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Recurrent laryngeal nerve monitoring during esophagectomy and mediastinal lymph node dissection


Gelpke, H; Grieder, F; Decurtins, M; Cadosch, D (2010). Recurrent laryngeal nerve monitoring during esophagectomy and mediastinal lymph node dissection. World Journal of Surgery, 34(10):2379-2382.

Abstract

BACKGROUND: Patients who undergo surgery to the esophagus and lungs are in jeopardy of recurrent laryngeal nerve (RLN) damage during the procedure. This study was designed to investigate the feasibility of intraoperative monitoring of the RLN for single-lung ventilation esophagus and lung surgery.

METHODS: Twelve consecutive patients booked for esophagus or lung surgery were included in this prospective, observational study. Six patients underwent transthoracic esophagectomy for carcinoma of the esophagogastric junction or lower esophagus, five had a lobectomy, and one underwent a pneumonectomy for lung carcinoma. Intraoperative, noninvasive RLN identification and monitoring was performed unilaterally (n = 8) or bilaterally (n = 4) using a handheld stimulator and a laryngeal surface electrode. The correct functioning of the nerve monitoring system was tested directly at the vagus nerve. Diagnosis of postoperative RLN paralysis was performed using indirect laryngoscopy.

RESULTS: During the surgical procedures, we monitored a nerve signal in all 12 patients. In one patient with lower esophagus carcinoma, a nerve signal could be detected only on one side. Postoperative indirect laryngoscopy showed normal vocal cord movement in all patients.

CONCLUSIONS: Intraoperative RLN identification and monitoring during single-lung ventilation surgery is technically feasible, easy, and reliable. The introduction of standardized RLN monitoring during this type of surgery may reduce the incidence of permanent RLN paralysis.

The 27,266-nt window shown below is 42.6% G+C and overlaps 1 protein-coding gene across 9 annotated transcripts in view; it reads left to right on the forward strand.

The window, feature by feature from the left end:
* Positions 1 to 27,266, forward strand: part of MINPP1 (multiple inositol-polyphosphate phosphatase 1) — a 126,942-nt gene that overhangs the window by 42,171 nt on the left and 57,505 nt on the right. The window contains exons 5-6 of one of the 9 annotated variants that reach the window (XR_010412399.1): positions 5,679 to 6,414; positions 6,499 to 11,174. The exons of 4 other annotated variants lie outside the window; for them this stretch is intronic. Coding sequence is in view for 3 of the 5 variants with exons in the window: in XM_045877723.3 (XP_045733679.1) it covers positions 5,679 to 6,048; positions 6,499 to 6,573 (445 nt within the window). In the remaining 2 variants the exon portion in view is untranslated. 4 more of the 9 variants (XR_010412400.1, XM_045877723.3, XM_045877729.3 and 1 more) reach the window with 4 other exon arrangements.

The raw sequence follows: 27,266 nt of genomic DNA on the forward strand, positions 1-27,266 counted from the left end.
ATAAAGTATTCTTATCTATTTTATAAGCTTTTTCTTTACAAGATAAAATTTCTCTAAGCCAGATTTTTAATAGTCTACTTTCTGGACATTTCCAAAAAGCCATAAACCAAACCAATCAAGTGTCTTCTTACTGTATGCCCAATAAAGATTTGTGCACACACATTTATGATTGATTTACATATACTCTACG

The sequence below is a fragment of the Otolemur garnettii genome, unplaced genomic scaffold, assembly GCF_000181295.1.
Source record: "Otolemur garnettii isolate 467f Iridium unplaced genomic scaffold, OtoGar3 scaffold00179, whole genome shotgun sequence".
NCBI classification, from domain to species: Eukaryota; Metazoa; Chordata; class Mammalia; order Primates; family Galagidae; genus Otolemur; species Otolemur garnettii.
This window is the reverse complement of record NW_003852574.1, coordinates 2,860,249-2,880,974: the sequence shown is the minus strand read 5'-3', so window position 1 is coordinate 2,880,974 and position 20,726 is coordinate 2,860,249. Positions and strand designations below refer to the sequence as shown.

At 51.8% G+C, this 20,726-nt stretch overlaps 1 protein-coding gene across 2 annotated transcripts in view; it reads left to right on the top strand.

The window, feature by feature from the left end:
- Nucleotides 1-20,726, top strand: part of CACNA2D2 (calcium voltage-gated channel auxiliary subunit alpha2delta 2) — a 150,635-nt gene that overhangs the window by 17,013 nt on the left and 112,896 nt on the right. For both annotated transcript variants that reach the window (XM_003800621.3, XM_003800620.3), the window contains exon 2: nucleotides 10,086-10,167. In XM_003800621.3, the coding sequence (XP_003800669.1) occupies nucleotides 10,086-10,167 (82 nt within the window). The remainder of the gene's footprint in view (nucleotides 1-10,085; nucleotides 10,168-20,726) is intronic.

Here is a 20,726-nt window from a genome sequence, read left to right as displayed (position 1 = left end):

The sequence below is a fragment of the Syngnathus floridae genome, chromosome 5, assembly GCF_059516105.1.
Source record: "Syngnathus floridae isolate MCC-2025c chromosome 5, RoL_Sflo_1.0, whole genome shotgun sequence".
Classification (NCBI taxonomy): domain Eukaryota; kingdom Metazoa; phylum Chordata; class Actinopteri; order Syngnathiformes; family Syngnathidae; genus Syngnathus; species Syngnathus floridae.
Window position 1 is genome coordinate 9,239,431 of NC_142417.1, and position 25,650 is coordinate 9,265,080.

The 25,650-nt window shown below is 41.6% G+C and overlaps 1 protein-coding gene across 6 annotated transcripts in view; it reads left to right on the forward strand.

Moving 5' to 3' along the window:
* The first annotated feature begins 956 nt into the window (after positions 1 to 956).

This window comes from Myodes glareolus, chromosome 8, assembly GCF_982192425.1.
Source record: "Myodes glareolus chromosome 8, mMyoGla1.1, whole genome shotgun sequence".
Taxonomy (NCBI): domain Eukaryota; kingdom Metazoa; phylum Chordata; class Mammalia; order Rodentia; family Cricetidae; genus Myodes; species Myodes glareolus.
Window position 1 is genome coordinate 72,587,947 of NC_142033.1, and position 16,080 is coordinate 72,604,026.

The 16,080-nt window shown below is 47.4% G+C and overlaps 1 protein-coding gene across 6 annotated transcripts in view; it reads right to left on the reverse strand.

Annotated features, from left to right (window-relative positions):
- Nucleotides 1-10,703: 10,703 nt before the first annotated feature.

Abstract

BACKGROUND: Patients who undergo surgery to the esophagus and lungs are in jeopardy of recurrent laryngeal nerve (RLN) damage during the procedure. This study was designed to investigate the feasibility of intraoperative monitoring of the RLN for single-lung ventilation esophagus and lung surgery.

METHODS: Twelve consecutive patients booked for esophagus or lung surgery were included in this prospective, observational study. Six patients underwent transthoracic esophagectomy for carcinoma of the esophagogastric junction or lower esophagus, five had a lobectomy, and one underwent a pneumonectomy for lung carcinoma. Intraoperative, noninvasive RLN identification and monitoring was performed unilaterally (n = 8) or bilaterally (n = 4) using a handheld stimulator and a laryngeal surface electrode. The correct functioning of the nerve monitoring system was tested directly at the vagus nerve. Diagnosis of postoperative RLN paralysis was performed using indirect laryngoscopy.

RESULTS: During the surgical procedures, we monitored a nerve signal in all 12 patients. In one patient with lower esophagus carcinoma, a nerve signal could be detected only on one side. Postoperative indirect laryngoscopy showed normal vocal cord movement in all patients.

CONCLUSIONS: Intraoperative RLN identification and monitoring during single-lung ventilation surgery is technically feasible, easy, and reliable. The introduction of standardized RLN monitoring during this type of surgery may reduce the incidence of permanent RLN paralysis.

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20 citations in Web of Science®
24 citations in Scopus®
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Additional indexing

Contributors:Department of Abdominal and Thoracic Surgery, State Hospital Winterthur, Winterthur, Switzerland
Item Type:Journal Article, refereed, original work
Communities & Collections:04 Faculty of Medicine > University Hospital Zurich > Department of Trauma Surgery
04 Faculty of Medicine > University Hospital Zurich > Division of Surgical Research
Dewey Decimal Classification:610 Medicine & health
Language:English
Date:2010
Deposited On:19 Jan 2011 14:09
Last Modified:07 Dec 2017 06:04
Publisher:Springer
ISSN:0364-2313
Publisher DOI:https://doi.org/10.1007/s00268-010-0692-0
PubMed ID:20563722

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